To have your text flow naturally through your document, use Pages' ability to thread text boxes. Once you create a text box, you'll see a small circle at the top of it:
Click that circle, and the text box will begin or continue a thread that connects multiple text boxes.
Paste a long chunk of text into the first box, and it will flow and automatically reflow through all subsequent boxes. Pages can detect where each text box is relative to the others, and add it to the thread in the appropriate position. If you create a text box atop another text box – for instance, to create a pull quote around which to wrap your main text – Pages knows to leave it out of the thread.
To change a box's position in the thread, remove it from the thread, or start an entirely new thread (Pages uses color-coding to help you distinguish between them), just click the numbered thread indicator at the top of the text box.
Export like an expert
Exporting to EPUB works the same here as with reflowable documents. The only difference: "Fixed layout," not "reflowable," is selected. If you're using a template from one type, you can't switch to the other when you export.
EPUBs don't get much easier than this
This new update makes Pages the easiest way I've yet found to turn out high-quality ebooks on your Mac. Even if you don't regularly use Pages, you may want to give it a try just for this feature.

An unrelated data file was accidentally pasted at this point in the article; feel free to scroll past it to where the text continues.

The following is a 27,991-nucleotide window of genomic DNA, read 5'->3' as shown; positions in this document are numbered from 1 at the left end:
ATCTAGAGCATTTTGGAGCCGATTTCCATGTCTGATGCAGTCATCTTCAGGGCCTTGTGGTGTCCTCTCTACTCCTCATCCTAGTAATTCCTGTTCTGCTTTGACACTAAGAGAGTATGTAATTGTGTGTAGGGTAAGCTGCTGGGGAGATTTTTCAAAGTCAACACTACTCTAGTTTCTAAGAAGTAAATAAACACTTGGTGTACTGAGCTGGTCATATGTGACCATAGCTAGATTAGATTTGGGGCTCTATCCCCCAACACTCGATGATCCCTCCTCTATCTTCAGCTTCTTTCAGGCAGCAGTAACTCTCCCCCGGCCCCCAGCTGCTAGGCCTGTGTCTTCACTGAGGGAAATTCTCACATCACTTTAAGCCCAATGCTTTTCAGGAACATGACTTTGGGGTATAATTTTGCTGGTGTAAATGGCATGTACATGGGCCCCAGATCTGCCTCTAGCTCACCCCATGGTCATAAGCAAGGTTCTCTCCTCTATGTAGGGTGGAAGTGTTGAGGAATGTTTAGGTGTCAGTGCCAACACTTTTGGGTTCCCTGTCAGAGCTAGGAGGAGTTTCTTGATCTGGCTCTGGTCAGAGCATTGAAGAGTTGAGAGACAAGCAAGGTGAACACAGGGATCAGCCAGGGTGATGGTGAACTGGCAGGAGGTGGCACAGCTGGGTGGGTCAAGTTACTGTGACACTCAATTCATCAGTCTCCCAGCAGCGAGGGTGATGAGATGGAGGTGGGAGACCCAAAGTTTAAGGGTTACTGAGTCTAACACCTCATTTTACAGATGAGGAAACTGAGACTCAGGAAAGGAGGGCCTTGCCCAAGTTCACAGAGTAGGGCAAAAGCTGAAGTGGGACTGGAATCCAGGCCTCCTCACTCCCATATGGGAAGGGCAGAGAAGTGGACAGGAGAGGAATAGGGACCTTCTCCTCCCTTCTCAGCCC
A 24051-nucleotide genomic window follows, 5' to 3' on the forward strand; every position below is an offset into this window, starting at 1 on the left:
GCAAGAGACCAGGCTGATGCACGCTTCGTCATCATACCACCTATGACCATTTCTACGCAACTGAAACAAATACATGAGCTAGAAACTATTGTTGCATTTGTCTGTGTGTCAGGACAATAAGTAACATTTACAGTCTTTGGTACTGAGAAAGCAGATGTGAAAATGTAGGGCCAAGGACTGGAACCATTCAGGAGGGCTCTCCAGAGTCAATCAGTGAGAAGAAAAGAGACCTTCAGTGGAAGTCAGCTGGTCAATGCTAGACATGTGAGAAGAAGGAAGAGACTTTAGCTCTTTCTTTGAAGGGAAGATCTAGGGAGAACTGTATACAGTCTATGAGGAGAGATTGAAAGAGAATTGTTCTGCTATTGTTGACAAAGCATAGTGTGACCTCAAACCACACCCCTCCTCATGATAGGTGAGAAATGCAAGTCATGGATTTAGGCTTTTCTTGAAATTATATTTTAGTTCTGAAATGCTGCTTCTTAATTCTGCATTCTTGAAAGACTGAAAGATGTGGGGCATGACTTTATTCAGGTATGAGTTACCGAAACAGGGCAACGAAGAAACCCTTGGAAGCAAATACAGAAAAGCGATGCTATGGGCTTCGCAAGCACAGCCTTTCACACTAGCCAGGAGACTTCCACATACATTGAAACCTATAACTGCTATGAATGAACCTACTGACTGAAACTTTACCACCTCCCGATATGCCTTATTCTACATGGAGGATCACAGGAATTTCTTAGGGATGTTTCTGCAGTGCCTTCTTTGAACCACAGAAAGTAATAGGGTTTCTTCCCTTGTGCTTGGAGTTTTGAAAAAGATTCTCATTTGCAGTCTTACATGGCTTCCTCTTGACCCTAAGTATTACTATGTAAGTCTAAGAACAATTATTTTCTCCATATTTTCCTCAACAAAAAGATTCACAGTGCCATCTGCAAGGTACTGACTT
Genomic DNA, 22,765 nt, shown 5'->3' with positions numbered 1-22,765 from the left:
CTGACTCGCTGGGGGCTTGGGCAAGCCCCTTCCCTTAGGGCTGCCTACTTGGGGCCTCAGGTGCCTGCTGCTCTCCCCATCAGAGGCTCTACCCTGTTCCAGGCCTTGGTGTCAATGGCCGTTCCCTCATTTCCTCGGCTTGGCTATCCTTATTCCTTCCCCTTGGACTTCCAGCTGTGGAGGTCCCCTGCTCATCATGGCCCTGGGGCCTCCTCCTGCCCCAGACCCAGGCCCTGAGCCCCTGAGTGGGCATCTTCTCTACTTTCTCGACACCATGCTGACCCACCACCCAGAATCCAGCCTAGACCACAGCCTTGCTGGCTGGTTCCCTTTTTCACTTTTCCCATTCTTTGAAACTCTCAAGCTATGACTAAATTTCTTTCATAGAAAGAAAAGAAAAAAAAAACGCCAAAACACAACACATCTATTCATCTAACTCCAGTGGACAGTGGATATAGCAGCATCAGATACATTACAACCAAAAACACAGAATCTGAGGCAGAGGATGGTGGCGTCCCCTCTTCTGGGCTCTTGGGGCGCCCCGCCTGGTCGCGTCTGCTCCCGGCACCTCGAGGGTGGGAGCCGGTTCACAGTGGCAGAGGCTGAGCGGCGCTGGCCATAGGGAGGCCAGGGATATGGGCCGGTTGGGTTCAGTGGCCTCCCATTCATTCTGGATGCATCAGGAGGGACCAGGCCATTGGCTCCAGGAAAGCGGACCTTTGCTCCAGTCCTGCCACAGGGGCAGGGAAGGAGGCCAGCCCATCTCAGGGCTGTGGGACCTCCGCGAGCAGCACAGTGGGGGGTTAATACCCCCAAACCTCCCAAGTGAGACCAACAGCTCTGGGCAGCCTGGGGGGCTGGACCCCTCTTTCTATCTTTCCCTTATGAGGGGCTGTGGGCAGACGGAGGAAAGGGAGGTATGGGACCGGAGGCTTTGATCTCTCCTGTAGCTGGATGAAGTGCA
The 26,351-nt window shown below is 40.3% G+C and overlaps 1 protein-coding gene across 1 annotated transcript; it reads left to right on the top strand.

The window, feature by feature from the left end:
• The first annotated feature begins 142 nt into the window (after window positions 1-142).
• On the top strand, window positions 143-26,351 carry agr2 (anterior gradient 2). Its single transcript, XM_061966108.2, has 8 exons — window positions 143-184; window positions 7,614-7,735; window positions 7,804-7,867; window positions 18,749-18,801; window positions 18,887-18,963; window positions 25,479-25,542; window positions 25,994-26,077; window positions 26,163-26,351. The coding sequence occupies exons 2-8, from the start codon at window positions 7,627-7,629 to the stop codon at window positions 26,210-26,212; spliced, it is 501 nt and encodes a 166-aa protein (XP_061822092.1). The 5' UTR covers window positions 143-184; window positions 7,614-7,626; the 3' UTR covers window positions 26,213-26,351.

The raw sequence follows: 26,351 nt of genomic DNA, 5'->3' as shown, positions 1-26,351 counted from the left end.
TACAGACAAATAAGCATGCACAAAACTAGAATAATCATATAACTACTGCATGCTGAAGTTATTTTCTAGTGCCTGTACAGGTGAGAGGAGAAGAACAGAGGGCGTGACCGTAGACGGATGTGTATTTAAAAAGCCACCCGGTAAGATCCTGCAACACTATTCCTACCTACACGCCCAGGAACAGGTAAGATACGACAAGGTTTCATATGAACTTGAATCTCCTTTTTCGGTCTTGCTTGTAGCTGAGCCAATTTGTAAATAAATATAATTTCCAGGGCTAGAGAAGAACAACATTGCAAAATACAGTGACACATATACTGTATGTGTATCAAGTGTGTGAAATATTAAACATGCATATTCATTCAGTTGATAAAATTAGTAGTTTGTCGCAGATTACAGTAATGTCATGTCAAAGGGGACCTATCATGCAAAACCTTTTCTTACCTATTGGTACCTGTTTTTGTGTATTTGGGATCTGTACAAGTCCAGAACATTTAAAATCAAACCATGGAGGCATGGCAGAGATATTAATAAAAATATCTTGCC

Got any essential tips or tricks for making EPUBs in Pages that I haven't mentioned? Feel free to lay them out in the comments below.
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Nathan Alderman is an iMore contributor. He’s been using Apple computers since his first Apple IIe in 1985, and writing professionally about Macs and their software since 2005. During his 12 years freelancing for Macworld, he covered email clients, web browsers, web design programs, writing apps, and games, and he’s continued to follow those interests at iMore since 2017. An editor and writing coach in his full-time career, he spends his dwindling spare time writing fiction for fun, volunteering for democracy, and contributing to podcasts on The Incomparable Network. Nathan adores his wife and wrangles his alarmingly large children in bucolic Crozet, VA.